The policy of linguistic Russification promoted in the Soviet Union was detrimental to the development of indigenous languages. One of its consequences is that the minorities of European origin, as a rule, do not speak local languages. Even a significant number of members of indigenous political and cultural elites, especially in Kazakhstan and Kyrgyzstan, have an insufficient command of their languages. After independence, all Central Asian countries adopted special language laws granting the status of state languages to titular ones with the further aim of making them the sole languages of governance and administration. One should also mention the replacement of many Russian loan words with Turkic and Farsi terminology. However, the practical implementation of the language laws turned out to be more difficult than had been anticipated, and it was slowed down. Across the region, Russian remains necessary for many daily interactions and retains a strong position in inter-ethnic contacts, business, science and professions. This is evident not only in the most Russified countries of the region, Kazakhstan and Kyrgyzstan, but also in such countries as Uzbekistan and Tajikistan. Still, the lack of proficiency in indigenous languages further limits the possibilities of employment in the state sector for the members of ethnic minorities.
To further distance themselves from the Russian language, Turkmenistan and Uzbekistan have adopted the use of Latin script instead of Cyrillic, though at the moment Cyrillic is still widely used in Uzbekistan (Kosmarskii 2003). Latin scripts as opposed to Cyrillic ones serve as markers of new post-Soviet identities.
National historiographies continue to serve political causes, nowadays those of the new states (Bregel 1996). While reiterating many concepts developed in the Soviet period, especially with regard to ethnogenesis, they have become not only nationalistic but also explicitly statist (Uyama 2003: 51). They contain the same substitution of histories of titular nations for histories of corresponding countries and territories based on arbitrary manipulation of archaeological data and written sources. The origin of contemporary nations is perceived as an almost teleological process. The nationalist components of the somewhat revised historiographies of the Soviet period have become much more conspicuous and are propagated without any constraint. They include the following.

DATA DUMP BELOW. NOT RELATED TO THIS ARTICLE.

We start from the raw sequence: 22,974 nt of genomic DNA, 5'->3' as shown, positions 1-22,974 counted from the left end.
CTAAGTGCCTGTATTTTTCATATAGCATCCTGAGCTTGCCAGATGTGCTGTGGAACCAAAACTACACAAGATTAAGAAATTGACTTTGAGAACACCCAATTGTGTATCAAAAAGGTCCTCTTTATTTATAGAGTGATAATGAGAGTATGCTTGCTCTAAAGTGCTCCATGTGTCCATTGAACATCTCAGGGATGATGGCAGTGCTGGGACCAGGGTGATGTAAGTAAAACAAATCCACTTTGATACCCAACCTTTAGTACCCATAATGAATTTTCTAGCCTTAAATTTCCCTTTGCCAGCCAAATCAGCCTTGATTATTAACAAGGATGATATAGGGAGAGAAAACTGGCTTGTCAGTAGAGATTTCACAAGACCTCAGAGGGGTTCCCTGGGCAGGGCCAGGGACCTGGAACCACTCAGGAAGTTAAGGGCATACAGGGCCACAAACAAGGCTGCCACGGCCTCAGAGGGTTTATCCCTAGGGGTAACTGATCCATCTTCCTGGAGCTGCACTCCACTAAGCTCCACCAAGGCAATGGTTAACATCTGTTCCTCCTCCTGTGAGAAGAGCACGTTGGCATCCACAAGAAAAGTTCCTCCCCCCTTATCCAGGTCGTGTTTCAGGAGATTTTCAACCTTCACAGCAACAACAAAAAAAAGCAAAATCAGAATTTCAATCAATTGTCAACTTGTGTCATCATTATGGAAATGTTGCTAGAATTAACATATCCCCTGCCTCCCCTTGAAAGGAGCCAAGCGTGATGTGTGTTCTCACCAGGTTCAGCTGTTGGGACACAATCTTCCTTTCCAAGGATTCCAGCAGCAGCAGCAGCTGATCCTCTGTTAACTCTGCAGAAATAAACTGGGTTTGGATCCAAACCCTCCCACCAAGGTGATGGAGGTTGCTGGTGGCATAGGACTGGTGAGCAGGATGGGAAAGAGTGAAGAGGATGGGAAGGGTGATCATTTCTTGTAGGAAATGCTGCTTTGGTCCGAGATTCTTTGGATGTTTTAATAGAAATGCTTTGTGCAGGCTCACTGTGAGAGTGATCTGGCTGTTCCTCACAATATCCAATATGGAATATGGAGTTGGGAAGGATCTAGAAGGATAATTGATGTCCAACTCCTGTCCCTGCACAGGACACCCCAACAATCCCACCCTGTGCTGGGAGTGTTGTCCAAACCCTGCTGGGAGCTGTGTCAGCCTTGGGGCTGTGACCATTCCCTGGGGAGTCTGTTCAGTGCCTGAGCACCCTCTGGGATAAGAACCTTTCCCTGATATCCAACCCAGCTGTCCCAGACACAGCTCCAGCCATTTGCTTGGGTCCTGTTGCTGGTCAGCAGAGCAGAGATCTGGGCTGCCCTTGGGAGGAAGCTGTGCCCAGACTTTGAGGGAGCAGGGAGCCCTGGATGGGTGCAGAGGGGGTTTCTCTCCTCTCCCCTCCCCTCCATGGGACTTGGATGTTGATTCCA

Autochthonism The example of Central Asian states confirms the significance of notions of territory and homeland in the formation of national identities. In the Soviet Union, the autochthonous theory had first been developed in the 1940s. It claimed that all ancient and medieval inhabitants of corresponding republics were the ancestors of their contemporary titular nations or participated in their ethnogenesis. Nowadays, the Kazakh, Turkmen and Uzbek nationalist narratives appropriate Iranian-speaking populations that in the distant past peopled the territories of the new states. In addition, autochthonism is used to confirm the historical rights of ethnonations on territories of their states and whenever it is considered expedient to deny these rights to ethnic minorities. Thus, in 2000, Kyrgyzstan celebrated with great pomp the supposed three thousandth anniversary of the city of Osh. This was done in a way that presented the city as an indivisible part of Kyrgyz history and culture and to bolster Kyrgyz legitimacy over the mostly Uzbek territory.
The search for glorious ancestors This also existed in historiographies of the Soviet period, and was supposed to boost national pride. Since independence, the privatization and valorization of particular historical periods, states and historical and cultural personalities continue unrestrained, and wherever it is considered expedient, the concept of autochthonism is supplemented by concepts of political and ethnic continuity. Not infrequently, ancient and medieval states and peoples are claimed as predecessors and ancestors of the new states and nations even in cases when they emerged in quite distant territories. This approach makes possible the spatial and temporal extension of national histories and makes them more glorious. Tajik nationalist narrative, for example, tends to blur the differences between the Iranian-speaking populations of Central Asia and of other regions, such as Iran and Afghanistan. This allows Tajiks to claim the cultural and other achievements of virtually all Iranian peoples as Tajik ones, and to refer to many famous Farsi-language writers, like Rudaki, Firdawsi, Nizami, Sa’adi, Hafez and Iqbal, as Tajiks even if they never lived in Central Asia. Tajiks are presented as legitimate heirs to 2500 years of Iranian civilization in both its Persian and Central Asian varieties. In the same fold, the Sogdians, one of the major peoples in ancient and early medieval Central Asia, are defined as the direct ancestors of Tajiks, and the Samanid state (819-992) is perceived as a Tajik state; its 1100-year anniversary was celebrated in the country in 1999. Tajik scholars continue to compete with Uzbek ones for the right to claim the philosopher and physician Avicenna (10-11th centuries) as their own, although he wrote mainly in Arabic.